Last edited: May 18, 2019
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  2. ananda

    ananda Early Buddhist

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    Invalid argument. The maker of the painting did not exist uncaused, he had parents, and they had theirs, and so on.

    You also suppose that an imagined "maker" of the universe had no beginning; there is no reason to not apply that same argument to the universe itself. You're merely pushing the "uncaused cause" one step back.
     
  3. gradyll

    gradyll In the grip of grace

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    the reason we don't apply the same argument for the universe itself, is that it's absurd to think the universe never had a beginning according to most science. It however is not absurd to believe there is no beginning to a being that supercedes time.
     
  4. ananda

    ananda Early Buddhist

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    It is certainly irrational. How did the being that "supercedes time" come into being? If we posit that such an uncreated being exists, there's no reason why other universal phenomena should not also exist without being created.
     
  5. Tinker Grey

    Tinker Grey Wanderer Supporter

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    If God is outside time, when did he create the universe? How does a being outside time do anything? How would it sequence it actions? Can it do one thing before another?

    Frankly, an infinite regress is much easier to believe.
     
  6. gaara4158

    gaara4158 I prefer you trust your reason.

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    1) Irreducible complexity would demonstrate design, not God. You have to do more work to show that only God could be the designer.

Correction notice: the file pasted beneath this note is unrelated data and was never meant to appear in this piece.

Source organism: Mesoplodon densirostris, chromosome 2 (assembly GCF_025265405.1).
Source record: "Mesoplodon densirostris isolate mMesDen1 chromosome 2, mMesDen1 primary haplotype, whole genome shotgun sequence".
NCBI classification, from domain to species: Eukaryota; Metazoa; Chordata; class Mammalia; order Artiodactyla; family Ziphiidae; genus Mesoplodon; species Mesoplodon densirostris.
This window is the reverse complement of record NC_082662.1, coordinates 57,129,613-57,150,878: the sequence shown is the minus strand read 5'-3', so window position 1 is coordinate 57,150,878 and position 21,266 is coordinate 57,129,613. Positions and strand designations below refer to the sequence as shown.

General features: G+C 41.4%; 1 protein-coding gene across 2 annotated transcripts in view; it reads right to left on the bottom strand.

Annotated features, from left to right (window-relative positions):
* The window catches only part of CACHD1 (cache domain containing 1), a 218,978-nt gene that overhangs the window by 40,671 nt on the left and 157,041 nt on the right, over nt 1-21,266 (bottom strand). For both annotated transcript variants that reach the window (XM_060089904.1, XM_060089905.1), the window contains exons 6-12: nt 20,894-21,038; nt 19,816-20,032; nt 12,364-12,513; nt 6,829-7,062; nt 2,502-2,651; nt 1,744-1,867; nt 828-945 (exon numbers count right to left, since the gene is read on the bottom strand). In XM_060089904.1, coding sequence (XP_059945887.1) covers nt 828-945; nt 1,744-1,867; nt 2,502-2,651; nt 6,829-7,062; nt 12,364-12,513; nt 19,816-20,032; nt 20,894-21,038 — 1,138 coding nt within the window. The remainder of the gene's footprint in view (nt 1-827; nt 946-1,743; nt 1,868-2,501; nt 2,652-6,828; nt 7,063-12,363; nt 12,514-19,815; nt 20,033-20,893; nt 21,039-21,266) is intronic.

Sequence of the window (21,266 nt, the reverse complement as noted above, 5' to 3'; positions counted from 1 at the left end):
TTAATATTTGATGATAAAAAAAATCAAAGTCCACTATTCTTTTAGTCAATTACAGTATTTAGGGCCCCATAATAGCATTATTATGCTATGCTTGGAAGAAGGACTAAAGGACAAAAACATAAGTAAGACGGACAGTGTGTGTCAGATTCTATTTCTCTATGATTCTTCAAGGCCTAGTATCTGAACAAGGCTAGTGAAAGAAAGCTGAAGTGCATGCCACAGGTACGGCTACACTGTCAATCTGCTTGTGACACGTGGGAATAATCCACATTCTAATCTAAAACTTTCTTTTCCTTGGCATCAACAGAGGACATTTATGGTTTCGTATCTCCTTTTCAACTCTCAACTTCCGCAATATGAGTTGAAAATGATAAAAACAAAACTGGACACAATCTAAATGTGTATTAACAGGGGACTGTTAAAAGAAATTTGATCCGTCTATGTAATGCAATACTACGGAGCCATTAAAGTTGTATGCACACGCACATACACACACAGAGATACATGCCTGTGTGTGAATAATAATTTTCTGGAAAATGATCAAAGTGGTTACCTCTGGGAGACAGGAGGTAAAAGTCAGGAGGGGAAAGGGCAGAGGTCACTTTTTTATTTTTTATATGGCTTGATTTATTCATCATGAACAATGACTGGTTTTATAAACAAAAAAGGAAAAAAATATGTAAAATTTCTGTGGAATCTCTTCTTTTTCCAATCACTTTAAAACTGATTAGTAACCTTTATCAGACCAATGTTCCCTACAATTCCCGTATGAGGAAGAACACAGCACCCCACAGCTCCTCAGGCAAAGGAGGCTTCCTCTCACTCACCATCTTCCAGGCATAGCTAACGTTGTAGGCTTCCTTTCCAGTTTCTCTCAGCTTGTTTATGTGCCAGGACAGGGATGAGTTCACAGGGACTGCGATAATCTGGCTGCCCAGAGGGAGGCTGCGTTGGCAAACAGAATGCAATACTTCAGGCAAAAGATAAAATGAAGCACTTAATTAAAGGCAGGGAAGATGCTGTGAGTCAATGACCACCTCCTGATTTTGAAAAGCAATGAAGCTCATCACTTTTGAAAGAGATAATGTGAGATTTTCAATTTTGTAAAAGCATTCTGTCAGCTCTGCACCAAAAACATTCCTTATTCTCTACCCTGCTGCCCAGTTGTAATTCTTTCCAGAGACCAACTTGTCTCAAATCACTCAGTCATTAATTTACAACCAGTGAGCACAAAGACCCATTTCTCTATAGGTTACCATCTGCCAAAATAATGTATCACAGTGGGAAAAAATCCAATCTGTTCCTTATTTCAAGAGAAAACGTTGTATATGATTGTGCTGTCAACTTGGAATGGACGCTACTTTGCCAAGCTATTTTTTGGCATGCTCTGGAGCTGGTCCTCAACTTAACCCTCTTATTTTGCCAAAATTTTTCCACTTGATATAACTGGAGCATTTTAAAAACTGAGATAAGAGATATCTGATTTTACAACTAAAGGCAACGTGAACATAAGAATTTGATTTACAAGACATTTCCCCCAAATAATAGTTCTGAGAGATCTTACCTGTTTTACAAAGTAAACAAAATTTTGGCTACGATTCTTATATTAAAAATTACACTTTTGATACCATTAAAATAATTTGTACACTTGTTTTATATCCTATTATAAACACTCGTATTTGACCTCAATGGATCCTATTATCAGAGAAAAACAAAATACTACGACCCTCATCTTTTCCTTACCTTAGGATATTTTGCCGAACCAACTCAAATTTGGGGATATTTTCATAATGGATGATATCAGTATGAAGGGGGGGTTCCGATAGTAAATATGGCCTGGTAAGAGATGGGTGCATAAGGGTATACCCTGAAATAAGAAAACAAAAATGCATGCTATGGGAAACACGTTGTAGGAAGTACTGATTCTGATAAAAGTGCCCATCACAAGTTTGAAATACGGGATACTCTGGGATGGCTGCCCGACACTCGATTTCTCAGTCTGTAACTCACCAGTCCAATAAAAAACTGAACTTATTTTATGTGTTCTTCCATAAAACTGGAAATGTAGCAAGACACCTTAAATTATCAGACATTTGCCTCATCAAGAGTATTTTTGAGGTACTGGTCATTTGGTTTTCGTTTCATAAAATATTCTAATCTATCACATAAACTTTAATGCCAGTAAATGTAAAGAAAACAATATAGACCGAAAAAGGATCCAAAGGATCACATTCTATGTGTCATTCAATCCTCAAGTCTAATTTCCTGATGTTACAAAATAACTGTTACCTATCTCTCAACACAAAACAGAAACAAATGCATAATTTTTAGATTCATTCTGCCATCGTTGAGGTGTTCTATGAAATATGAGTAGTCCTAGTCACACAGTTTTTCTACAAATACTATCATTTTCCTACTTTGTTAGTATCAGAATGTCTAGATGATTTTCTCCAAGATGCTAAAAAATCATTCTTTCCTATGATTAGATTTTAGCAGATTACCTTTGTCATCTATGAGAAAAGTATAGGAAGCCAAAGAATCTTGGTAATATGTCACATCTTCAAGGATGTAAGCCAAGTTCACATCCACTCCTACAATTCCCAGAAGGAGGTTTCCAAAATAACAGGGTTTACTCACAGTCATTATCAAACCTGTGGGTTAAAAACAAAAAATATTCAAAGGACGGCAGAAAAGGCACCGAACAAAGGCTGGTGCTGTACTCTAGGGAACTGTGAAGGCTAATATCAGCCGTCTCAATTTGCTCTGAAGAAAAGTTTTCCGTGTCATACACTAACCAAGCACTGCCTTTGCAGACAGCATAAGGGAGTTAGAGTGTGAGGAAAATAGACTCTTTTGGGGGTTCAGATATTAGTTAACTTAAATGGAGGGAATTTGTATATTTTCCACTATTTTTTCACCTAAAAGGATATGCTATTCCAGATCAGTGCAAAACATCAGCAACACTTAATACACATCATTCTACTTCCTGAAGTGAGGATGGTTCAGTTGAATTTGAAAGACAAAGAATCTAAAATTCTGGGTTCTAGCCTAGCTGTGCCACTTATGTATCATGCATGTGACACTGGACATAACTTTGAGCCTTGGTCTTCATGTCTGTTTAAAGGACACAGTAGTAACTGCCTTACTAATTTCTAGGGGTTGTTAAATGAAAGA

2) You have to demonstrate that “made itself” and “was made by something that already existed” are the only two real options. For example, is it not possible for it to have formed naturally out of something else that already existed in some unknown way?
    3) Science has not dismissed the possibility of infinite regress. Infinite regress vs. absolute beginning is an ongoing debate in philosophy.
    4) If you’re willing to imbue a creator with characteristics exempting it from needing a cause, there’s no reason you can’t just do that for the universe.
     
  7. gradyll

    gradyll In the grip of grace

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    The being that supercedes time, never had a beginning. Because He is outside of time. The universe which operates in time had a beginning.
     
  8. ananda

    ananda Early Buddhist

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    Or, we can also say "The universe that supercedes time, never had a beginning, because it is outside of time." Just like the human body as a whole functions differently than its constituent parts, or a solid physical object is composed of quantum states which are definitely not solid, perhaps the universe itself is outside of time, even though "internally" it operates with time.
     
  9. gradyll

    gradyll In the grip of grace

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    you have a serious dilemma with origins. Either is was made by something, or it wasn't. Those are the only two options. If it wasn't then it made itself (which only applies to things and beings that have a beginning). I never mentioned design at all. This bypasses design and irreducible complexity. When you see something, it was either made, or it wasn't. And lastly the universe is in time and has time applied to it at least in the parts that we live in. So there was a beginning to that time. You can't pull yourself up by your own bootstrap. Unless you can provide an example of something creating itself. Which you can't.
     
  10. Tinker Grey

    Tinker Grey Wanderer Supporter